• The use of AI systems by law enforcement and criminal justice authorities to make predictions, profiles or risk assessments for the purpose of predicting crimes;
    • The use of AI-based individual risk-assessment and profiling systems in migration context; predictive analytics for the purpose of interdicting, curtailing and preventing migration; and AI polygraphs for migration management purposes;
    • The use of emotion recognition systems that claim to infer people’s emotions and mental states;
    • The use of biometric categorisation systems to track, categorise and judge people in publicly accessible spaces; or to categorise people on the basis protected characteristics.

(B) Key shortcomings of the Council position from a fundamental rights perspective

The following features of the Council’s position risk undermining the effective protection of people and fundamental rights from high-risk AI systems:

  • Narrowing of the definition of AI systems: The Council has proposed to limit the definition of AI to systems operating with 'a certain level of autonomy', and that use either machine learning and or logic or knowledge-based approaches. The concern here is that the idea of autonomy here is highly vague, and that simpler, rule-based systems, such as the Dutch SyRI system (composed of a spreadsheet and programming script to create risk profiles), and other technologically limited and yet harmful on fundamental rights grounds, would be excluded from the AI Act. Further, such a proposal would also stifle innovation by only applying obligations to systems using advanced techniques, thereby dis-incentivising their use compared to traditional software approaches. We propose therefore that the original broad scope of the Commission’s definition be preserved, and the use of vague terms such as ‘autonomy’ be avoided.

  • Changes to the classification of ‘high-risk’ AI systems. The Compromise text limits the classification of high-risk systems only to cases where the output is ‘not purelyaccessory’ in respect of the relevant action or decision to be taken. This would severely complicate the process of risk-classification under the AI Act, leaving discretion to providers to decide in abstract if these systems will be used in an ‘accessory’ manner or not, severely compromising legal certainty necessary to the successful operation of the AI Act. There is a real danger that modifications to Article 6, such as those in the current Council compromise text, will create loopholes for companies able to argue that their systems do not fit the criteria. Instead, the Commission’s original form of Article 6 should be maintained. We propose to remove new article 6(3) from the compromise text.

  • Loopholes to public transparency for high-risk AI systems in law enforcement and migration: Proposals to exempt law enforcement and migration authorities from the registration obligations in Article 29 (5) or from providing information about the ‘intended purpose of the AI system’ in Part II (4) of Annex VIII prevent effective public transparency about the use of high-risk systems in the areas which have perhaps the most severe impact on fundamental rights. This is concerning as public transparency is necessary to effective oversight, particularly in the areas of law enforcement and migration where a number of fundamental rights are at stake. The CZ Second text also proposes specific carve-outs for the use of ‘sensitive operational data’ by law enforcement authorities, without defining the scope of this data. The vagueness of these carve-outs would lead to blanket exemptions for AI systems used by law enforcement and migration authorities from transparency obligations and further weaken an effective public oversight. We propose removing these transparency exemptions from the Compromise text.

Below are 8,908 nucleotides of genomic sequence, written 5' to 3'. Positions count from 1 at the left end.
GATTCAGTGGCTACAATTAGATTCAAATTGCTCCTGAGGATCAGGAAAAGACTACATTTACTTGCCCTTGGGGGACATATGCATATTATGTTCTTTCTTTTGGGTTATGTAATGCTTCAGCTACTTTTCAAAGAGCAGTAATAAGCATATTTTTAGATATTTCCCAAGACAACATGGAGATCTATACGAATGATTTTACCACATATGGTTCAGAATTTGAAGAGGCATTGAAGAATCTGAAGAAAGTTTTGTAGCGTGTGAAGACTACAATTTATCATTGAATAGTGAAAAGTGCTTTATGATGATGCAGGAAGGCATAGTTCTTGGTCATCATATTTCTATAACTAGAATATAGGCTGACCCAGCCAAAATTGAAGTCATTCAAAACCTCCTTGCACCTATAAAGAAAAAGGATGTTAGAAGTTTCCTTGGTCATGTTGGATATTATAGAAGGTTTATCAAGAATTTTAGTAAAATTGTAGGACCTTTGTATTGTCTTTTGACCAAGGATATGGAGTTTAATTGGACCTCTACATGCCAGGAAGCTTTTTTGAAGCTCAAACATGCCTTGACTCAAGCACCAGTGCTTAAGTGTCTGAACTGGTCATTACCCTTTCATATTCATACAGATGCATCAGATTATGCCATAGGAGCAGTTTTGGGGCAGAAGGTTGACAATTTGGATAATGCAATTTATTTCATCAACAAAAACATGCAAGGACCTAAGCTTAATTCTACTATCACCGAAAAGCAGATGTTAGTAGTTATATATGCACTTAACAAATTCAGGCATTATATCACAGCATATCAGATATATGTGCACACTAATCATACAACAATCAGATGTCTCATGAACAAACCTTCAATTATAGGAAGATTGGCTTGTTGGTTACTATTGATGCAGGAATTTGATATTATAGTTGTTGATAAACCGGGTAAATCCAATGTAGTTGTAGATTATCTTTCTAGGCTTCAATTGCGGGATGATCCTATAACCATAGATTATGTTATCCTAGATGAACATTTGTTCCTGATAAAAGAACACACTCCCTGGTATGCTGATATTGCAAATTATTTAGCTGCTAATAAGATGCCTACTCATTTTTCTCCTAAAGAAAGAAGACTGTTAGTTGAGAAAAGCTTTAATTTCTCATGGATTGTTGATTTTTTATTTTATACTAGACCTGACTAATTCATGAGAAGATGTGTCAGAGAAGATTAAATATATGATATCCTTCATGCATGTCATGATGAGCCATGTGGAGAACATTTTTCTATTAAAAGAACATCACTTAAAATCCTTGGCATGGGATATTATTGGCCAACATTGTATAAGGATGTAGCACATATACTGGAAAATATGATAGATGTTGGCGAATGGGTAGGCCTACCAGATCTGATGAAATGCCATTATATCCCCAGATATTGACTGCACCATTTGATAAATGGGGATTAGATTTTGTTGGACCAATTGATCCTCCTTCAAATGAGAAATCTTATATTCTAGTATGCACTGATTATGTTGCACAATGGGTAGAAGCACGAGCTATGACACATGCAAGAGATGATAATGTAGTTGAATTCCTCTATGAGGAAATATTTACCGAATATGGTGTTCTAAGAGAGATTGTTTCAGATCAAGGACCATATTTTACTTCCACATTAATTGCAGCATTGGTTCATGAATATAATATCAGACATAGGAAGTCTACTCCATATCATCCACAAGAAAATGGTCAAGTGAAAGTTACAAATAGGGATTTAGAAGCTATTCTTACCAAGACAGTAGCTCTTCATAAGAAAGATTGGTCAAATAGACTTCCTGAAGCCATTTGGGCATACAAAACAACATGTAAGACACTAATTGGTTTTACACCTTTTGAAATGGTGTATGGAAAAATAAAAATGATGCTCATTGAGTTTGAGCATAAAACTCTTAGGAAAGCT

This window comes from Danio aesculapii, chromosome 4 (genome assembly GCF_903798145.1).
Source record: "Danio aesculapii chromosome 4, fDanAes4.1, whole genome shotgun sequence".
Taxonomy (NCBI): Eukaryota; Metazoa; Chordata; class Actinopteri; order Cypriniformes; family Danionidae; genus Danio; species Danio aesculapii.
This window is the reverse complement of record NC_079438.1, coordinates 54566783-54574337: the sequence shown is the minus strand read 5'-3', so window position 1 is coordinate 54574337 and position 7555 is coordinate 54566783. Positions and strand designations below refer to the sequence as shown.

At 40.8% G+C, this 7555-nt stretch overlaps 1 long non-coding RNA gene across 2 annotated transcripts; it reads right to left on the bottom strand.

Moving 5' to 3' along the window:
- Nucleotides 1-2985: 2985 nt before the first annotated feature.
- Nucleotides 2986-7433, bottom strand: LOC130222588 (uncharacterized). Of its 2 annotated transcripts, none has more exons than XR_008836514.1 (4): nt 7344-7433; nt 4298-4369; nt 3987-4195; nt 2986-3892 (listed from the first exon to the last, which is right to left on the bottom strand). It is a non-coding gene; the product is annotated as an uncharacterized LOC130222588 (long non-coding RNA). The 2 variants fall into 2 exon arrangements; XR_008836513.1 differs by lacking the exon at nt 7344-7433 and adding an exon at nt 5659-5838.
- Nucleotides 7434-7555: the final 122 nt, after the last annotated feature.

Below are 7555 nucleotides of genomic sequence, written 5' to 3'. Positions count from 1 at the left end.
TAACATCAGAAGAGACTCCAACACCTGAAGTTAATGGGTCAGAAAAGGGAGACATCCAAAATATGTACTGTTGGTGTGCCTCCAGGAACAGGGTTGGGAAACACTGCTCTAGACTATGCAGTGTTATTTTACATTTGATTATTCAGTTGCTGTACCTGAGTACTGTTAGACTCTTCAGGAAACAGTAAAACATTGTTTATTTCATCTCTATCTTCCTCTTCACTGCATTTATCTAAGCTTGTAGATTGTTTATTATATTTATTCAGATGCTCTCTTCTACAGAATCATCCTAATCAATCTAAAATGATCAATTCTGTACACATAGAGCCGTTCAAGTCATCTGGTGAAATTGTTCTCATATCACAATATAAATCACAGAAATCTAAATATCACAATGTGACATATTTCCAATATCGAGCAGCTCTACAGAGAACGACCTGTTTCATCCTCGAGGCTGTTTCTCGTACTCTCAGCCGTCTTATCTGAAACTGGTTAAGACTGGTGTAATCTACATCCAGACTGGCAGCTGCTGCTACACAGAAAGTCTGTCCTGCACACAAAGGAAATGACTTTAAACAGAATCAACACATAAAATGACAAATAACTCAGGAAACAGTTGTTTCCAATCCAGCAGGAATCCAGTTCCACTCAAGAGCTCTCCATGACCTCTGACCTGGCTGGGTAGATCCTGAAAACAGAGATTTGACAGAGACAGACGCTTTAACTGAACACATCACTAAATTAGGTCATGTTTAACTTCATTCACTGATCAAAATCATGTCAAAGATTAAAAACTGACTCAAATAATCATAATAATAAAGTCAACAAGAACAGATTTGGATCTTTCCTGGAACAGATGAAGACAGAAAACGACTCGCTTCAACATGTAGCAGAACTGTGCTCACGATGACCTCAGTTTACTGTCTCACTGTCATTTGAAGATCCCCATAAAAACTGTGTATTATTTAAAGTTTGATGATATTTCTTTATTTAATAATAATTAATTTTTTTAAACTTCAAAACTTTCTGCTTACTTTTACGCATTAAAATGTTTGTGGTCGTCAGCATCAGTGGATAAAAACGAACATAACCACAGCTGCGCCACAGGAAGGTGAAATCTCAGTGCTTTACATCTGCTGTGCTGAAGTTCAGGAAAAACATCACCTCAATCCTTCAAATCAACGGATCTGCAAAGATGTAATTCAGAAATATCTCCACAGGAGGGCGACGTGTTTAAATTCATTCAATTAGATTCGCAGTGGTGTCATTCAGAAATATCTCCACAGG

• Broad proposed exemption from scope for AI for national security purposes: Article 2(3) of the current proposal excludes AI systems developed or used for national security purposes from the scope of the AI Act. Without proper regulatory safeguards, intrusive AI- based technologies – including with mass surveillance outcomes – could be used in the public sector with no special limitations or safeguards whenever “national security” grounds are invoked. We propose substituting the blanket exemption for national security purposes for an exemption for AI systems falling outside of the scope of Union law.

  • Lack of assurance of fundamental rights expertise in the national enforcement authorities: the Council text dilutes the initial Commission proposal for article 59(4) to ensure a sufficient number of permanent personnel with in-depth understanding of fundamental rights, as well as health and safety risks. This change will lead to increased burden on national bodies and insufficient enforcement of fundamental rights safeguards due to lack of assured expertise within the authorities. We therefore recommend keeping the original wording of the article, and complementing it with a requirement to assess and plan for the financial implications of the AI Act, so as to ensure enforcement bodies and other relevant bodies have the resources to meaningfully fulfill their tasks under the AI Act.

We sincerely hope that, in your responsible capacities, you take the necessary steps to ensure the concerns outlined in this letter are addressed.

We look forward to exchanging further with you to discuss how the Council can ensure that the Compromise on the AI Act maintains the highest level of fundamental rights protection.


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Amnesty Tech

European Digital Rights (EDRi)

European Disability Forum

European Center for Not-for-Profit Law (ECNL)

Fair Trials

Homo Digitalis

Irish Council for Civil Liberties (ICCL)

Panoptykon Foundation

PICUM - Platform for International Cooperation on Undocumented Migrants

Read more on our policy & advocacy work on the Artificial Intelligence Act